Citigroup Inc. (C) shares fell Monday after a prominent Wall Street analyst downgraded the world's largest financial services company, citing a string of recent ethics problems. Analysts say the blows to Citigroup's reputation might be a function of the New York-based giant's size and far-flung businesses.

The downgrade by Merrill Lynch & Co. (MER) analyst Guy Moszkowski to "neutral" from "buy" came after Japanese regulators last week ordered Citigroup to shut down its private bank in Japan. This followed violations including the failure to prevent suspected money laundering and lax customer account monitoring.

Japanese regulators also said the company misled clients in some private bond placements last year.

In addition last week, Citigroup said it regretted making an 11 billion euro ($13.3 billion) bond trade that caused turmoil in European bond markets.

Shares of Citigroup, a Dow Jones industrial average (search) component, fell $1.26, or 2.68 percent, to $45.69 on the New York Stock Exchange (search), just above the day's low of $45.66.

Citigroup Chief Executive Charles Prince has been trying to keep the company name out of negative headlines. In May, when the bank took a $4.95 billion charge for lawsuits involving such companies as Enron Corp. (search) and WorldCom Inc. (search) , Prince said: "I want to put the entire era behind us."

But Moszkowski wrote that "making the changes needed at the operating unit level to balance growth and ethics will continue to be a hard, slow process."

"We can't help but worry that these important efforts will dampen revenues and raise costs in key businesses over the near term," he added.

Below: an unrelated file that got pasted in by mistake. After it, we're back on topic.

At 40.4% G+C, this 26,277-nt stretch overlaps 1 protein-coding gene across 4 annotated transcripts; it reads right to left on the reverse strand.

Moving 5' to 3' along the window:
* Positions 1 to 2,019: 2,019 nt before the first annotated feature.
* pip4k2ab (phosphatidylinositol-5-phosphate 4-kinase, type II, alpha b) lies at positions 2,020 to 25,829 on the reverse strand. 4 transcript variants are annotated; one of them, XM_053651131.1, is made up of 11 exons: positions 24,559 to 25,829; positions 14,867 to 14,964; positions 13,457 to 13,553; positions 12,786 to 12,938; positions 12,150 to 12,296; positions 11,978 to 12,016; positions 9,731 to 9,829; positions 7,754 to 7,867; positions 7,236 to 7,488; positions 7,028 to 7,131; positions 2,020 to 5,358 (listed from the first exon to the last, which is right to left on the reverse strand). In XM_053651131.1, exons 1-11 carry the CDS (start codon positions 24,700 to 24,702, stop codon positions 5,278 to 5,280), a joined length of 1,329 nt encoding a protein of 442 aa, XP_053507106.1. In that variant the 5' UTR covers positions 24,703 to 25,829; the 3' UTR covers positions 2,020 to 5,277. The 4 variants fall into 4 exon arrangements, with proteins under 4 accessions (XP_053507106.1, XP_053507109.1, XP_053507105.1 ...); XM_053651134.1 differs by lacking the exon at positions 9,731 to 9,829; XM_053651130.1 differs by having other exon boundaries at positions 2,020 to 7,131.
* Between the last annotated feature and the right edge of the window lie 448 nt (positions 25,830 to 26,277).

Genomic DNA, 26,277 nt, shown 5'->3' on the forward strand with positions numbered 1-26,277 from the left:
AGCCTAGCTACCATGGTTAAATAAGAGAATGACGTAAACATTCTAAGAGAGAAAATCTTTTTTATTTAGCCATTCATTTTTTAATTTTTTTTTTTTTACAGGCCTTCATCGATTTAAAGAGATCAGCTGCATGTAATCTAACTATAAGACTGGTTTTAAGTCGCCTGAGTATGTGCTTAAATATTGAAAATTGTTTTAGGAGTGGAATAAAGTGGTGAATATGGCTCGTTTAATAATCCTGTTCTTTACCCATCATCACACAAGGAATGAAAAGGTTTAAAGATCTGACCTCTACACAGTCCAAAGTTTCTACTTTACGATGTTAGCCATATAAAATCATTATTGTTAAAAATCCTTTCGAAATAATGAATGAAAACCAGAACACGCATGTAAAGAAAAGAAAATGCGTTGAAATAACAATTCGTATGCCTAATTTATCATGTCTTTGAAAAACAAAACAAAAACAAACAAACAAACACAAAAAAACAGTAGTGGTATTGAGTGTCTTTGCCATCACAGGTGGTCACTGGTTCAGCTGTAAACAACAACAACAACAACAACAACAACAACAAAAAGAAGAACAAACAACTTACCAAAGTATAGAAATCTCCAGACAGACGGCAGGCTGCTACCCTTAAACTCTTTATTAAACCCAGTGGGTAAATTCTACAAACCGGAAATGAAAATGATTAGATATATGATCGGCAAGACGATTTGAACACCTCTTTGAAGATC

Citigroup in 2003 earned $17.9 billion on revenue of $77.4 billion, which exceeds the gross domestic products of Chile, New Zealand and Pakistan, according to World Bank (search) data.

"The question remains whether the financial, operating and reputational issues as part of the recent investigations are simply a part of doing business for such a complex firm," wrote Prudential Financial analyst Michael Mayo, who has a "neutral weight" rating for Citigroup.

As of Monday's downgrade, 13 of 16 Citigroup analysts recently polled by Reuters Research had rated the company a "buy" or "outperform."

Moszkowski said the action by Japanese regulators might reduce Citigroup profit only slightly, but "clearly puts a damper" on growth at the company's private bank, whose second-quarter profit rose 9 percent from a year earlier to $152 million.

"Issues of ethical standards and control continue to compromise Citi's image with customers and governments," Moszkowski said. "The long-term opportunity and franchise strength remain very strong if management is successful in addressing these issues."

Citigroup also faces a Securities and Exchange Commission (search) investigation into its accounting for business in Argentina in 2001 and 2002, when it took nearly $2.2 billion of charges related to that country.